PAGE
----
Education Minister Peter Weir has published new guidance setting out how schools should plan to reopen.
The New School Day guidance has been designed by the Department of Education, school leaders and partners.
Among the plans is a possible “no bell” strategy with flexible class times to cut pupil flow in busier schools.
On Thursday, Mr Weir announced that the 2m social distancing rule would be reduced to 1m between pupils, when schools reopen in September.
The minister said this was to allow “full classes to attend” school as lockdown restrictions are eased.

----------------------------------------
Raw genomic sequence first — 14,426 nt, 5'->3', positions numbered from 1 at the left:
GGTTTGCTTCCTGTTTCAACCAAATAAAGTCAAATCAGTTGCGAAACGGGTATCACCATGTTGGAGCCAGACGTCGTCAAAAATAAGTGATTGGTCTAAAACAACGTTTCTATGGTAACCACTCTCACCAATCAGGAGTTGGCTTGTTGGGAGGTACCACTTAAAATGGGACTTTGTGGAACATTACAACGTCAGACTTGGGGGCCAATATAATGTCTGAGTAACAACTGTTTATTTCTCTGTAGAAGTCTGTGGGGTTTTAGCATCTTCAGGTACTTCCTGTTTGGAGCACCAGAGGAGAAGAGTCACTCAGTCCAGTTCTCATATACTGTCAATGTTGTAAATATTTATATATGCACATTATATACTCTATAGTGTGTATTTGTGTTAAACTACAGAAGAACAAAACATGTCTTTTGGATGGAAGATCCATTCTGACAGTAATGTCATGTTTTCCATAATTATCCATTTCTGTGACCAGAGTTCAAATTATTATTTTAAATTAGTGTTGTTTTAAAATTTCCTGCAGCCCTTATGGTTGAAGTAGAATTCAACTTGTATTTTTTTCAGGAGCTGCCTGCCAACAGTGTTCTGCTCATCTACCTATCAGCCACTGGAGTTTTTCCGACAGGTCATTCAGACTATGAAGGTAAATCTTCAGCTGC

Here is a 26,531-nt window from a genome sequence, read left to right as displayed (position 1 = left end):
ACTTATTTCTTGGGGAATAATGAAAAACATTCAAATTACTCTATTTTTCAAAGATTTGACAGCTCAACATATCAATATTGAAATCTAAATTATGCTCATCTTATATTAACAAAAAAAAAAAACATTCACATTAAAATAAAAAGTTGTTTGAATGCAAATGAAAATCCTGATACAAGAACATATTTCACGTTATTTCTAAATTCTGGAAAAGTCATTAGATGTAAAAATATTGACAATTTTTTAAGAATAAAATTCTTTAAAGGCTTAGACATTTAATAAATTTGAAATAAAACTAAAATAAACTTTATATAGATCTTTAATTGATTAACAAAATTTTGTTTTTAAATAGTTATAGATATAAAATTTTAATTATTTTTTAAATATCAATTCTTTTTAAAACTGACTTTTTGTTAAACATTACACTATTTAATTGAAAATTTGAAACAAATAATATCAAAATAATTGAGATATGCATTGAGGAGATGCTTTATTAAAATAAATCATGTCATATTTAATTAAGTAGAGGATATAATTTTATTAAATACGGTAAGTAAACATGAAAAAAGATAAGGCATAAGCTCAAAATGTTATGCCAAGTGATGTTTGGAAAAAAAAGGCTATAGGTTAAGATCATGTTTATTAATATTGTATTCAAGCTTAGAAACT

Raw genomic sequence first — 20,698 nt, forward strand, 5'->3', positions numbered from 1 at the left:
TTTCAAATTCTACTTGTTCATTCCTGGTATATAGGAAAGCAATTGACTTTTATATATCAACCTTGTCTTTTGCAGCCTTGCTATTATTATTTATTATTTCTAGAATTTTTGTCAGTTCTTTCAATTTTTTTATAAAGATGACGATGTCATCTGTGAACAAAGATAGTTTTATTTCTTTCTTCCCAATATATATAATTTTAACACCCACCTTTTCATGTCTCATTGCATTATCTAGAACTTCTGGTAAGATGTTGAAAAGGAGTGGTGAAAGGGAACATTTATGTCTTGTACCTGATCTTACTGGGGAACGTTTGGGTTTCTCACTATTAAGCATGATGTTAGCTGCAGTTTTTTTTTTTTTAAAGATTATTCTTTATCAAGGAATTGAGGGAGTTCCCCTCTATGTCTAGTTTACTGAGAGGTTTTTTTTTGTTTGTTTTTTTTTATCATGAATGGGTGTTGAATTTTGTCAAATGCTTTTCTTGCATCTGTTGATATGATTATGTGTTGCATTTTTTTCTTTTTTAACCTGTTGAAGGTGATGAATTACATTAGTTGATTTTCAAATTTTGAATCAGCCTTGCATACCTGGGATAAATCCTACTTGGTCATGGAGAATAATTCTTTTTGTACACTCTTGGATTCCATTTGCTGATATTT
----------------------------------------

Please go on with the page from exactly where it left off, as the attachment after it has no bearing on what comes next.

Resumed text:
As he published the guidance on Friday, Mr Weir said: “My ambition has always been, and remains, for the full-time resumption of classroom-based learning for all pupils as soon as it is safely possible to do so.”
He said he appreciates the stresses felt by teachers, parents and pupils “during this time of disruption and uncertainty”.
“Although our overall approach to managing the Covid-19 virus must rightly remain cautious, today is a positive step forward in providing a road map to plan for the reopening of schools in two months’ time.”
The National Association of Head Teachers (NAHT) has said expectations need to be managed about the reopening of schools.
The guidance published on Friday says:
- There will be circumstances where, because of small classrooms and other limitations it may not be possible for all schools to move towards full attendance at the same time.
- It therefore says that there will be an element of part-time learning here.